HANDMADE & MOUTHBLOWN
Almost all LSA International glassware is handmade. This means that each product is individually mouthblown and hand-finished by skilled artisans. The techniques used to make glass by hand have not essentially changed for 2000 years.
Our designs are brought to life by some of the world’s most talented craftsmen, located in Poland - a country with a long and rich heritage in glass, porcelain and wood production. Their skills have been refined and perfected over several generations and the process continues to evolve as we explore new techniques.
With the exception of our recycled glassware range, Mia, all LSA handmade glass is produced from soda-lime glass - which is lead free, unlike crystal.
The ingredients are made up primarily of sand, soda ash and lime. Creating the 'recipe' and mixing the ingredients scientifically in the correct proportions is a skilled task and ensures that the texture, consistency, colour and clarity of the finished piece is exactly as desired.
The mixture is heated up to several hundred degrees centigrade in a gas-fired kiln. Occasionally, bubbles of air can get trapped within the molten glass during this process and it is these than can sometimes be seen in the finished product - a normal and acceptable part of the process of handmade, mouthblown glass.
FROM THE KILN
Once the molten glass has reached the required temperature a team of about 5 workers forms at each window of the kiln. The glassblower will extend a cane into the kiln through the window and with it gather a small ball of molten glass. The cane is withdrawn and he will blow air through it into the glass to form a ball. At this temperature glass is very sticky and so adheres easily to the cane which, depending upon the eventual size of the product to be blown, can be put back into the kiln and rolled over and over to gather an ever-increasing amount of glass.The molten ball of glass is then blown into its mould, which in nearly all cases at LSA International is hand-made from wood. The mould is prevented from igniting by being doused in water just before the glass is blown into it. Once the shaping of the product is complete it is removed and taken for finishing.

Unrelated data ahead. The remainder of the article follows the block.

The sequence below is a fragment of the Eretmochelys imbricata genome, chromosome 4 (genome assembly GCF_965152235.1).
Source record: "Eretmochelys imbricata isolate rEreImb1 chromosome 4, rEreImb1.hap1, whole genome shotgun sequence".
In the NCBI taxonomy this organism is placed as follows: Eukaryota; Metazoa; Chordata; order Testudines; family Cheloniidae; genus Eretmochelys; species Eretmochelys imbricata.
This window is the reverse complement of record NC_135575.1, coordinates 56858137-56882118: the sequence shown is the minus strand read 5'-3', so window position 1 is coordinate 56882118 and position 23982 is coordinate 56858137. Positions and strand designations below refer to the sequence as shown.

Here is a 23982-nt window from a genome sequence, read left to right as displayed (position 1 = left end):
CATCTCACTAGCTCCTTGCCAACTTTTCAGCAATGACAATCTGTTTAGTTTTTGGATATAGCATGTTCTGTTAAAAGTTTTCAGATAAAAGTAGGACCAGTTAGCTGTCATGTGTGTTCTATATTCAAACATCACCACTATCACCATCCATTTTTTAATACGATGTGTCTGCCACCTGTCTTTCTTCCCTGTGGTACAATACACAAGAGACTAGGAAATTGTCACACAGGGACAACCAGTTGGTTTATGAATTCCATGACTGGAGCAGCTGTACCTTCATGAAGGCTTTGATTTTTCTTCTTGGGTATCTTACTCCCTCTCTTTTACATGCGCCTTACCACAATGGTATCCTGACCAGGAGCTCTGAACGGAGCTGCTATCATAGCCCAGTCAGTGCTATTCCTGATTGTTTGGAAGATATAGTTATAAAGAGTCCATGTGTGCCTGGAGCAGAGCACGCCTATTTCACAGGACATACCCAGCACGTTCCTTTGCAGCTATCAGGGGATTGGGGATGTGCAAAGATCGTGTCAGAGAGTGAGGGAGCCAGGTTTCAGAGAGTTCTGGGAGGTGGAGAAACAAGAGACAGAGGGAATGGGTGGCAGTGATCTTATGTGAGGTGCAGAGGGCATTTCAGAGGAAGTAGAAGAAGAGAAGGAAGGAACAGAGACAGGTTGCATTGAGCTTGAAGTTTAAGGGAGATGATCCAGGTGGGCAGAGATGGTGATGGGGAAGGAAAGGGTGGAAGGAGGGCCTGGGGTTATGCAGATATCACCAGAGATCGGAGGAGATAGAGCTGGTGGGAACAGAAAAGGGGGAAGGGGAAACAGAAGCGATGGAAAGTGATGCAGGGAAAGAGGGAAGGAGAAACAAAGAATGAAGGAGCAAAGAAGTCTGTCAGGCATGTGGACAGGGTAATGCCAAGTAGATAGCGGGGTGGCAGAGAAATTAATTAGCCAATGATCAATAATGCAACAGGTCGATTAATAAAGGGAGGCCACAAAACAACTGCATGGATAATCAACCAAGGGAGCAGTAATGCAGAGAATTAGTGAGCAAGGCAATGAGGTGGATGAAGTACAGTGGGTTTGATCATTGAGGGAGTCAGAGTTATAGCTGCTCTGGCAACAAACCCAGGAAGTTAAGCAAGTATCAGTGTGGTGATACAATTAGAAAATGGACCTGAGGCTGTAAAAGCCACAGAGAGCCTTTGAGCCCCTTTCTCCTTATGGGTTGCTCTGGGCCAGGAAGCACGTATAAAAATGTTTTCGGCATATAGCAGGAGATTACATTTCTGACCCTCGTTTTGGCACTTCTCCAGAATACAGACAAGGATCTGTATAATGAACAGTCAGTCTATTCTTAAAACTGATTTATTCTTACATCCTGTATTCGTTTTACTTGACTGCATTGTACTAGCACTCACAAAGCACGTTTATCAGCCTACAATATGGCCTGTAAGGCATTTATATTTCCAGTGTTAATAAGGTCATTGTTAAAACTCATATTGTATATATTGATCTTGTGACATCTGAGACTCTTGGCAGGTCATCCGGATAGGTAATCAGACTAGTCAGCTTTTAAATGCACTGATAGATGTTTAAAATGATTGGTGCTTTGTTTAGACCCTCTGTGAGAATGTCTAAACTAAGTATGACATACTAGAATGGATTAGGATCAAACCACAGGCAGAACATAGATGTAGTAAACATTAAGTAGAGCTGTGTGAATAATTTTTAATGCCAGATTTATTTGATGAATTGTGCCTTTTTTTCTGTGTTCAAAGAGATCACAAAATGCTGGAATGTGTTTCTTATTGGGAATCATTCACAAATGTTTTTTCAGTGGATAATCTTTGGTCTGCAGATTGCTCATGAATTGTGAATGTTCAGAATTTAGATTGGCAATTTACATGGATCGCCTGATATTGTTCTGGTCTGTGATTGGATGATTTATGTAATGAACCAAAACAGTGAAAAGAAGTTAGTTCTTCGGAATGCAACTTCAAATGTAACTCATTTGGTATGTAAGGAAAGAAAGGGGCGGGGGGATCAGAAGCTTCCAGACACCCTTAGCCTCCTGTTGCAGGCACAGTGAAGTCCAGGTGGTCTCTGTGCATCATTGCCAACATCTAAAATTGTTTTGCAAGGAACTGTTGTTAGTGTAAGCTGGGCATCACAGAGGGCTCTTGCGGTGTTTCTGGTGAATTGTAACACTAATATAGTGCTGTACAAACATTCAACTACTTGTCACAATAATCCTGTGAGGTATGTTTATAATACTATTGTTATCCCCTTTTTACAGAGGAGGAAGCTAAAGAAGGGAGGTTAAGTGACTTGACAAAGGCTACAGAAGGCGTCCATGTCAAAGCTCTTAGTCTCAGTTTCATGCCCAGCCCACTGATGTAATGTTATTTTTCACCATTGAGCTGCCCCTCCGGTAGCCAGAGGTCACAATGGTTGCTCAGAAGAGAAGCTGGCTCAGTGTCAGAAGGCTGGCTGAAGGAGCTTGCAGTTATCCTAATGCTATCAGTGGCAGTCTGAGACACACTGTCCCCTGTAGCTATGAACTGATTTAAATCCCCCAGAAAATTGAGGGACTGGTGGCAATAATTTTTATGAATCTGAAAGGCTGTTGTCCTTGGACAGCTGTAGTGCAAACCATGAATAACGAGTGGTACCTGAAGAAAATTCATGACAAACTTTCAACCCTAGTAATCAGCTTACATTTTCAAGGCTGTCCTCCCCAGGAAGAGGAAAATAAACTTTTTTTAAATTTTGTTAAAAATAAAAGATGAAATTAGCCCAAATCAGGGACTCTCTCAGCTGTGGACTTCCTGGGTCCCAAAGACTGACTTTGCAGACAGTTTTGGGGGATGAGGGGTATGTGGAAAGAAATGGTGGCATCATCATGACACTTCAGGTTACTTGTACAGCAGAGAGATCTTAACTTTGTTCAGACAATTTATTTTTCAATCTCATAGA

There are a number of different finishing techniques, the most skilled of which is to scissor-cut the rim. The top edge of the glass is reheated until it is semi-molten and then the worker will cut away the excess glass around the rim, leaving a thick, rounded, soft-looking finish to the glass.
Other finishing methods include cutting & polishing where the excess glass is allowed to cool to a degree, then scoured and 'cracked' off after which the resulting sharp edge is handground and polished on a wheel.
Melting the rim is another possibility, which produces a finish similar to scissor-cutting, and fire-polishing, often employed on thinner walled rims such as with drinking glasses.
A number of techniques exist for colouring glass but we primarily employ the two most demanding and highly skilled of these, casing, when the glass is hot, and hand painting, once the glass has cooled down.
LSA primarily uses casing, where a layer of clear glass is wrapped round a layer of coloured glass. This gives deep yet transparent colour to the piece and creates a solid 'ice' of glass at the base of a piece. Alternatively, lustre or metallic paints are hand-applied offering numerous options for different tones and shades and yielding a beautifully reflective finish to the glass to bring it to life.